Generally, when the relationship between trading blocs and globalization is discussed, countries are the very basic members and factors of international trade organizations and are of great importance. No matter what a country does, should it be joining regional trading blocs or multilateral talks, its ultimate purpose is to get as much economic interest as possible from it. This purpose is beyond all others, e.g. the so-called regional economic interest and global economic interest.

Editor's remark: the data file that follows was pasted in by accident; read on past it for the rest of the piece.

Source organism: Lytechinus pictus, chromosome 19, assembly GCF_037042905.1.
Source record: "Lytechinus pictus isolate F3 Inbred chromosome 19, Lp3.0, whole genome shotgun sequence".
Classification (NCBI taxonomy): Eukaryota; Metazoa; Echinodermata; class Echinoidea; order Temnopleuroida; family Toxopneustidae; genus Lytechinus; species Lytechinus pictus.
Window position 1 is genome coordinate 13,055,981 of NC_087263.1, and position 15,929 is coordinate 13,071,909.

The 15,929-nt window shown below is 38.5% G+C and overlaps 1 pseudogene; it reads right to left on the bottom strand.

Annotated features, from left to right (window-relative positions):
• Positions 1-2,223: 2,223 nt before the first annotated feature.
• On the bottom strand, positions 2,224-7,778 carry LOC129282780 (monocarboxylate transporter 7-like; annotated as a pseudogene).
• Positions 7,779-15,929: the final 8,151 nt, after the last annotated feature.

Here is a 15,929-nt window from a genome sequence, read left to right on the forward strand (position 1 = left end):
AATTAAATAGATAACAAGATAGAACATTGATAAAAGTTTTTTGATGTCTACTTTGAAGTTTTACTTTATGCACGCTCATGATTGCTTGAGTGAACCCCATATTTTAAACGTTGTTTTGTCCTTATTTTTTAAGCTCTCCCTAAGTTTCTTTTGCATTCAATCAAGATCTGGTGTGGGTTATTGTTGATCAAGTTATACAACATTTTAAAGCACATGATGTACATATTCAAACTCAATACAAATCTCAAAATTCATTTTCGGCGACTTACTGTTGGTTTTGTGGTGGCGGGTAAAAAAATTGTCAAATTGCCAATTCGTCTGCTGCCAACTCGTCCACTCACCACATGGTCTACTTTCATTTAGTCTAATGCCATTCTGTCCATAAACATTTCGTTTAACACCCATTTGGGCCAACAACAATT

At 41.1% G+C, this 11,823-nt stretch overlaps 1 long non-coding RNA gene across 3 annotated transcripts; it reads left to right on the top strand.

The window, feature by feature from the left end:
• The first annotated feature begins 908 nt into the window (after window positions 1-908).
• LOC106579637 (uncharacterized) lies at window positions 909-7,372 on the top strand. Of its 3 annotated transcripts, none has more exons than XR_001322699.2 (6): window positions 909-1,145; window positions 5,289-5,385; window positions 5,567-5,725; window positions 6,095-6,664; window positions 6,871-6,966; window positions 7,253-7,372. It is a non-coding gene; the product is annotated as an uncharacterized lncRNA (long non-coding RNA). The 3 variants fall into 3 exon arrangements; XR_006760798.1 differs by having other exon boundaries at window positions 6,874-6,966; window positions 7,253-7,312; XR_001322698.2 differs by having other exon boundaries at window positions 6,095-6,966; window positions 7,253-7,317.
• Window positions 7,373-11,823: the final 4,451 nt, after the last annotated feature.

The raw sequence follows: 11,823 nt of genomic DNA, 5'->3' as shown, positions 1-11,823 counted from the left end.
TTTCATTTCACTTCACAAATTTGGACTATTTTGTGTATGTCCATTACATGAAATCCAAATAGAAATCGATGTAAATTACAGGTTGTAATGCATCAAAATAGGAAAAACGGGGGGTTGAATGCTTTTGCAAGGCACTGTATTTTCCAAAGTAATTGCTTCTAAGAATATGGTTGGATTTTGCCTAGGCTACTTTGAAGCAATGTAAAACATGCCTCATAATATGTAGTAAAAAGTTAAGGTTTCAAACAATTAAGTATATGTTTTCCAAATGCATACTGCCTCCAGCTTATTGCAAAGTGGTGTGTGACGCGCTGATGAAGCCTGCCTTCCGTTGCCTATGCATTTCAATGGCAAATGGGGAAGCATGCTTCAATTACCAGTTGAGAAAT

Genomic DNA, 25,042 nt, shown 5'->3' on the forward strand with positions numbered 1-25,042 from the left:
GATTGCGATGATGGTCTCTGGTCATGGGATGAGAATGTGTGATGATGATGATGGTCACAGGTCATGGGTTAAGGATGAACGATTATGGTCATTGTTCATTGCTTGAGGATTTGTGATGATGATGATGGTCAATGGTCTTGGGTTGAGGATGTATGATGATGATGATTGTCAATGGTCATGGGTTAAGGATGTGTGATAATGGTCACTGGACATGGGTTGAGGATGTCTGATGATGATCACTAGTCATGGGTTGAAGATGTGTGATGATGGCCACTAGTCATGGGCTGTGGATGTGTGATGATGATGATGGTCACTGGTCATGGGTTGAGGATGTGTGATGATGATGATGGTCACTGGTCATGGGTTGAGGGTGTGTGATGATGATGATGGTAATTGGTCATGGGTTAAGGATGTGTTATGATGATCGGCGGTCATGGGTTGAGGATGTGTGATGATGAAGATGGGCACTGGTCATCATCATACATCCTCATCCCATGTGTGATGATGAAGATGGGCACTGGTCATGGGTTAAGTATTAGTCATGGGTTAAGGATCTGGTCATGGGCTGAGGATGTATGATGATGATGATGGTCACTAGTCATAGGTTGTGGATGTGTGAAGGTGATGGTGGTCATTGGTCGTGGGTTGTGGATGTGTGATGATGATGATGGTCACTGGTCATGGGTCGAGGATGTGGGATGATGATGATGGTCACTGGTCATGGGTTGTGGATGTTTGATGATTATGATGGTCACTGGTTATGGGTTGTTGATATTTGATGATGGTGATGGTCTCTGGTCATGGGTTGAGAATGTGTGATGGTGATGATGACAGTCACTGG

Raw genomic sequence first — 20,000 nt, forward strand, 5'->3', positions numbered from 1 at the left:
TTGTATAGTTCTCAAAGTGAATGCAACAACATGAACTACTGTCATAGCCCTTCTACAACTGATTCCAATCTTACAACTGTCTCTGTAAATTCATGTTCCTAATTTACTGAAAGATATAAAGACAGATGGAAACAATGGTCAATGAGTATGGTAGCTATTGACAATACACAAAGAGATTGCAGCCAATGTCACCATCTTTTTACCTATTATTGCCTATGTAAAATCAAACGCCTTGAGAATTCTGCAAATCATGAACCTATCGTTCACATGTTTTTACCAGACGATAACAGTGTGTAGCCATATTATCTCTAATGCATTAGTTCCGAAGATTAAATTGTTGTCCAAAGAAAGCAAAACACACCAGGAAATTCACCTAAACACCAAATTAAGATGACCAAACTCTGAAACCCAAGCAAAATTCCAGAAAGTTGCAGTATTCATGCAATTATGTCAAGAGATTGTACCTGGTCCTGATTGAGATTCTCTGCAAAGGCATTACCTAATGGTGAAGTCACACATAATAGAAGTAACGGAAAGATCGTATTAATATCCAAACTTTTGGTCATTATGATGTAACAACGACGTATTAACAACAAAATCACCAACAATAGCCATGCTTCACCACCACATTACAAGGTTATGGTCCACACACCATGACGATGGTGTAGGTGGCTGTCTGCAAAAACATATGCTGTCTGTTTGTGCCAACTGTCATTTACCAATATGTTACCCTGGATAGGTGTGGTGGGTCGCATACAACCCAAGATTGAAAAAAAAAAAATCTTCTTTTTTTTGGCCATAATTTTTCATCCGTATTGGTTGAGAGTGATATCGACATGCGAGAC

A country joins a regional trading bloc not because of the abstract supranational “regional interest”, but because it wants to reach its economic, political and other purposes with the power of the bloc. It cannot be denied that in order to compete with the EU and Japan, the U.S. formed the NAFTA with Canada and Mexico. Under the pressure brought by the EU and the NAFTA, Japan also strongly promotes the economic cooperation among the East Asian countries. Another good example is the ASEAN, which consists of smaller countries, because each of them does not have sufficient strength to compete with big countries, they hope that they will have it by getting together. On the contrary, if the regional trading blocs cannot give what their member countries want, there would most probably be problems that will slow the process of regionalization. For instance, the reason why Germany and France compete for the regional economic leadership and the UK is out of the euro system, is that the above three countries’ interests conflict with the whole region’s interest.